On the Role of Mentalizing Processes in Aesthetic Appreciation: An ERP Study

Front Hum Neurosci. 2015 Nov 13;9:600. doi: 10.3389/fnhum.2015.00600. eCollection 2015.


We used event-related brain potentials to explore the impact of mental perspective taking on processes of aesthetic appreciation of visual art. Participants (non-experts) were first presented with information about the life and attitudes of a fictitious artist. Subsequently, they were cued trial-wise to make an aesthetic judgment regarding an image depicting a piece of abstract art either from their own perspective or from the imagined perspective of the fictitious artist [i.e., theory of mind (ToM) condition]. Positive self-referential judgments were made more quickly and negative self-referential judgments were made more slowly than the corresponding judgments from the imagined perspective. Event-related potential analyses revealed significant differences between the two tasks both within the preparation period (i.e., during the cue-stimulus interval) and within the stimulus presentation period. For the ToM condition we observed a relative centro-parietal negativity during the preparation period (700-330 ms preceding picture onset) and a relative centro-parietal positivity during the stimulus presentation period (700-1100 ms after stimulus onset). These findings suggest that different subprocesses are involved in aesthetic appreciation and judgment of visual abstract art from one's own vs. from another person's perspective.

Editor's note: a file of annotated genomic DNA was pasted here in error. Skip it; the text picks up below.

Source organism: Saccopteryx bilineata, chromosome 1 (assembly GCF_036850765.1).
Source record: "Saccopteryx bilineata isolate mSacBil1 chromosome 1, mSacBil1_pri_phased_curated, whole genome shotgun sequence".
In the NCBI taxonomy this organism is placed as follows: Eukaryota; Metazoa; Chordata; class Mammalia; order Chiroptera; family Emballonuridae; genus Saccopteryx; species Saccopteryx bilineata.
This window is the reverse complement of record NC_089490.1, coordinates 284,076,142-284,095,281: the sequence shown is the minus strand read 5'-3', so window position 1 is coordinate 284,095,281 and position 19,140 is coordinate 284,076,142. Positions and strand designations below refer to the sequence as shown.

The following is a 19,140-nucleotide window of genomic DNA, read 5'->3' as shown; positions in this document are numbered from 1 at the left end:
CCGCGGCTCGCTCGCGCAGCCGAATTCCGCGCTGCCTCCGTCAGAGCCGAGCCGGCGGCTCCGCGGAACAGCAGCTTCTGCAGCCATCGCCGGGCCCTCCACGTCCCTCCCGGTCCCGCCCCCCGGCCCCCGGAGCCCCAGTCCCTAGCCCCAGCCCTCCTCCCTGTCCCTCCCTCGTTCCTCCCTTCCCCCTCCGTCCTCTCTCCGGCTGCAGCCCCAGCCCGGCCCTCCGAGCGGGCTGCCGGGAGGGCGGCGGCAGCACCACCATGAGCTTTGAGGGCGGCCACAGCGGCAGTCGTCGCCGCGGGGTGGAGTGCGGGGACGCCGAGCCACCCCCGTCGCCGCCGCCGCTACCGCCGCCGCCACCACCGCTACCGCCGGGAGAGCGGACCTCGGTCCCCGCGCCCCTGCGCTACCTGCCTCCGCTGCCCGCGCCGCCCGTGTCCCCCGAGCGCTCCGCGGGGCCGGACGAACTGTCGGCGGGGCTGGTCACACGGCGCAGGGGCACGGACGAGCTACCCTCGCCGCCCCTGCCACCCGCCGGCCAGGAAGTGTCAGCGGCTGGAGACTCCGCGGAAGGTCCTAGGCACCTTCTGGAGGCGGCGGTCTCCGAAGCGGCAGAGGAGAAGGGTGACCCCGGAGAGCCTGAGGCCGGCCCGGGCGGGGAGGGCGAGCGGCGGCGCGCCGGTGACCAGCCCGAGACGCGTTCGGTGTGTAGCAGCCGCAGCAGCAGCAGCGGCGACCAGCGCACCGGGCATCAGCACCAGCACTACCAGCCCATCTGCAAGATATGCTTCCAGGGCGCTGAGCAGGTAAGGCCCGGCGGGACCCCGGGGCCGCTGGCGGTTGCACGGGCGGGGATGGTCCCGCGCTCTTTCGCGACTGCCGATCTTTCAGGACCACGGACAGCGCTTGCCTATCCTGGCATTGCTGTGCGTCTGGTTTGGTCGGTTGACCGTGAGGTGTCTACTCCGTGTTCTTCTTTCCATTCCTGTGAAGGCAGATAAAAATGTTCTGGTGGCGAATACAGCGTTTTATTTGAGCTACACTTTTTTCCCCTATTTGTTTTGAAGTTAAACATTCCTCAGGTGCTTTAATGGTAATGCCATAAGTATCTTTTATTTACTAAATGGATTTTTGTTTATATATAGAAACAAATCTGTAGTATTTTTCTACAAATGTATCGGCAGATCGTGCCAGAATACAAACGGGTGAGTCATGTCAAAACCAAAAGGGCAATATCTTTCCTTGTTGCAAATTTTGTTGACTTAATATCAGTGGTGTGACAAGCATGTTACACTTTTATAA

Keywords: aesthetic appreciation; arts; event-related potential (ERP); experimental aesthetics; mental chronometry; neuroaesthetics; theory of mind (ToM).